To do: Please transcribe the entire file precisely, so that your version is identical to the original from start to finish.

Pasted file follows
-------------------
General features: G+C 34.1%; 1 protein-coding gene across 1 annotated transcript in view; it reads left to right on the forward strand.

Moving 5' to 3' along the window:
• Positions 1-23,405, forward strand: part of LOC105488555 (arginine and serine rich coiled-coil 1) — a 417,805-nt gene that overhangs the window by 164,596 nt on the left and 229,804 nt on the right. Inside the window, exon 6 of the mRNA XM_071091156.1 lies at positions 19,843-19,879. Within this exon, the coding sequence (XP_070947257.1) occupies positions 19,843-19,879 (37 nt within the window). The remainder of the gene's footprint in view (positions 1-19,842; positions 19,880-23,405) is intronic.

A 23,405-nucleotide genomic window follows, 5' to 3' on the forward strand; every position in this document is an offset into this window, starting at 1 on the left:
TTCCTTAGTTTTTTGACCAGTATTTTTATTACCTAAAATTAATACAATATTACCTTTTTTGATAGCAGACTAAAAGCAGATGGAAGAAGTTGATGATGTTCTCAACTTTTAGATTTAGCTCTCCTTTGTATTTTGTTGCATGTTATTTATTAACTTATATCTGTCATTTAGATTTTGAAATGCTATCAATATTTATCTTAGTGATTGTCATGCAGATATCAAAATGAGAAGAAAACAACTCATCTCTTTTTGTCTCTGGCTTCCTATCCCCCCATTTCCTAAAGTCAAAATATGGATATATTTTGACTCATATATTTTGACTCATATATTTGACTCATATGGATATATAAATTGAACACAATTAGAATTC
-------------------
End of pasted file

General features: G+C 34.1%; 1 protein-coding gene across 1 annotated transcript in view; it reads left to right on the forward strand.

Moving 5' to 3' along the window:
• Positions 1-23,405, forward strand: part of LOC105488555 (arginine and serine rich coiled-coil 1) — a 417,805-nt gene that overhangs the window by 164,596 nt on the left and 229,804 nt on the right. Inside the window, exon 6 of the mRNA XM_071091156.1 lies at positions 19,843-19,879. Within this exon, the coding sequence (XP_070947257.1) occupies positions 19,843-19,879 (37 nt within the window). The remainder of the gene's footprint in view (positions 1-19,842; positions 19,880-23,405) is intronic.

A 23,405-nucleotide genomic window follows, 5' to 3' on the forward strand; every position in this document is an offset into this window, starting at 1 on the left:
TTCCTTAGTTTTTTGACCAGTATTTTTATTACCTAAAATTAATACAATATTACCTTTTTTGATAGCAGACTAAAAGCAGATGGAAGAAGTTGATGATGTTCTCAACTTTTAGATTTAGCTCTCCTTTGTATTTTGTTGCATGTTATTTATTAACTTATATCTGTCATTTAGATTTTGAAATGCTATCAATATTTATCTTAGTGATTGTCATGCAGATATCAAAATGAGAAGAAAACAACTCATCTCTTTTTGTCTCTGGCTTCCTATCCCCCCATTTCCTAAAGTCAAAATATGGATATATTTTGACTCATATATTTTGACTCATATATTTGACTCATATGGATATATAAATTGAACACAATTAGAATTC